Arterioles.
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What is an electrocardiogram do?
Records the hearts electrical activity.
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What are the exchanges that occur as blood flows through the capillaries?
Oxygen diffusing out of blood and into tissue fluid. CO2 diffusing from tissue fluid into the blood. H2O and dissolved substances, such as glucose and amino acids, being forced out by the pressure of the blood.
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Water and substances that are forced out by high pressure are ___ from the blood. As blood flows through the capillaries its pressure decreases, which makes it possible for water to drain back into the blood plasma by ___.
Filtered; Osmosis
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Why does the blood plasma have a lower water potential than the tissue fluid?
Because the blood contains solutes, such as acumen, large protein molecule that rarely leaves the blood.
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What is the role of lymph?
As a drainage system. Tissue fluid flows into the lymphatic vessels and then flows slowly towards large lymphatic vessels that empty into the blood near the heart. At intervals along the lymphatic vessels are lymph nodes, containing lymphocytes.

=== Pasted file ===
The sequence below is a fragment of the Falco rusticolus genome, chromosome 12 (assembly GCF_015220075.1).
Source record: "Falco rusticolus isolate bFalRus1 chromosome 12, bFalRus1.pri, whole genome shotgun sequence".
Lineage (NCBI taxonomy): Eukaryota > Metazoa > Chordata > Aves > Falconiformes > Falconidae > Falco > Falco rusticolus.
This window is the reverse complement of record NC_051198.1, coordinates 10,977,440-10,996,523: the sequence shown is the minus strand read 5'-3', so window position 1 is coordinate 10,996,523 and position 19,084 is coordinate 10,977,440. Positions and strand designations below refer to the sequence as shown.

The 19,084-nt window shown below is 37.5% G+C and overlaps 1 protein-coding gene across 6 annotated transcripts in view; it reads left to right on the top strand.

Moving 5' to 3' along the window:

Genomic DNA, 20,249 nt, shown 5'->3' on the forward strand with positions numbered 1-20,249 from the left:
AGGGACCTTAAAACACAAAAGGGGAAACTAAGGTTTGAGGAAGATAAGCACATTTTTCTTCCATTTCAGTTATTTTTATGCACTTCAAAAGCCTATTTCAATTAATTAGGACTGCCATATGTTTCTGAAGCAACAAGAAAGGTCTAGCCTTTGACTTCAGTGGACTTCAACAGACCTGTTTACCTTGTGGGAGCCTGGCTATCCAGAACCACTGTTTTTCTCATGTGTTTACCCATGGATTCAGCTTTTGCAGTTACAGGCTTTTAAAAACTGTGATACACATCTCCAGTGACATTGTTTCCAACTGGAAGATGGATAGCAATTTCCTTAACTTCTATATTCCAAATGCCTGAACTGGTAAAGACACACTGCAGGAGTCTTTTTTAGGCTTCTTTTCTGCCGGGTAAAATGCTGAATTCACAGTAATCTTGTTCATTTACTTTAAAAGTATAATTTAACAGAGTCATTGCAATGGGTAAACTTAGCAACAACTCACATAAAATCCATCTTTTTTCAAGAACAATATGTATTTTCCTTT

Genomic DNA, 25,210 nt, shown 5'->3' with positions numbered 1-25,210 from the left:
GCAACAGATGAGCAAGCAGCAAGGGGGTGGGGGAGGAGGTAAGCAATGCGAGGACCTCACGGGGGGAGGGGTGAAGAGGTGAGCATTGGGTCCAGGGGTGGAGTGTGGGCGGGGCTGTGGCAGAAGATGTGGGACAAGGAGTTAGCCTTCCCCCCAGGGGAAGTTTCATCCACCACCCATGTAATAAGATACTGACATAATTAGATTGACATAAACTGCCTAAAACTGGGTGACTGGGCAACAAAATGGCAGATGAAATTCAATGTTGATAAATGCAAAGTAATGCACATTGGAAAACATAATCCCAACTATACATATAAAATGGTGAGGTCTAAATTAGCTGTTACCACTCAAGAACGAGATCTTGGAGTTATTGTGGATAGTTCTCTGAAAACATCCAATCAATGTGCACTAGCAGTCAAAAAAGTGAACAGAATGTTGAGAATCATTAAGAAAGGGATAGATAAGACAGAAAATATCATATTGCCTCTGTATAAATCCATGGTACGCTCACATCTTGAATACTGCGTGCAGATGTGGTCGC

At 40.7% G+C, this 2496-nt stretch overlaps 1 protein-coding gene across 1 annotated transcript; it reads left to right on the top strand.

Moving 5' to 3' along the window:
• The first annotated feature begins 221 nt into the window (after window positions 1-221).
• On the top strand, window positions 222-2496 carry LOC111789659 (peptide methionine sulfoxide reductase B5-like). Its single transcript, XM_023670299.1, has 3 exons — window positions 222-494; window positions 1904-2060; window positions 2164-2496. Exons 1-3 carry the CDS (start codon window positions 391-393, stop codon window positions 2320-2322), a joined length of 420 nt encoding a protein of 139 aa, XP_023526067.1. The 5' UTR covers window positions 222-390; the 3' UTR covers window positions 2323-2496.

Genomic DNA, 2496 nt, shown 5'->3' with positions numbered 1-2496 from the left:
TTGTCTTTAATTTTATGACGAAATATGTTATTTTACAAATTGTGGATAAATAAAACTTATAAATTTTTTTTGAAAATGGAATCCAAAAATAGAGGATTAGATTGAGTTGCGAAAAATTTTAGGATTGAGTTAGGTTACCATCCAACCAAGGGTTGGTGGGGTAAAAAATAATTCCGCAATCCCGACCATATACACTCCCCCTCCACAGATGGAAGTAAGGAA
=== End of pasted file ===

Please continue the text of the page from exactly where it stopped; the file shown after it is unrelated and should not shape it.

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Neutrophils are most common type of ____ in the blood, compromising approx. 70% of all white blood cells.
Phagocyte
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Why does blood carry much more carbon dioxide than water?
Because there is a fast acting enzyme inside red blood cells called carbonic anhydrase.
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What is the role of carbonic anhydrase?
It catalyses the formation of carbonic acid, which immediately dissociates to from hydrogen bonds and hydrogen carbonate ions.
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The hydrogen carbonate ions diffuse out of the red blood cells into the ___.
Plasma
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What is the Bohr Shift?
The decrease in the affinity of haemoglobin for oxygen in the presence of carbon dioxide.
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Some carbon dioxide that diffuses into the erythrocytes combines directly with haemoglobin, forming a compound called _____, in which 10% of carbon dioxide is transported in this form.
Carbaminohaemoglobin
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Fetal haemoglobin is said to have a ____ affinity for oxygen than adult haemoglobin.
Higher
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What is the Bohr shift?

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The decrease in the affinity for haemoglobin for oxygen in the presence of carbon dioxide.

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What is carbonic anhydrase used for?

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Card 4

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What is the difference between open and closed circulatory systems?

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What does the coronary artery do?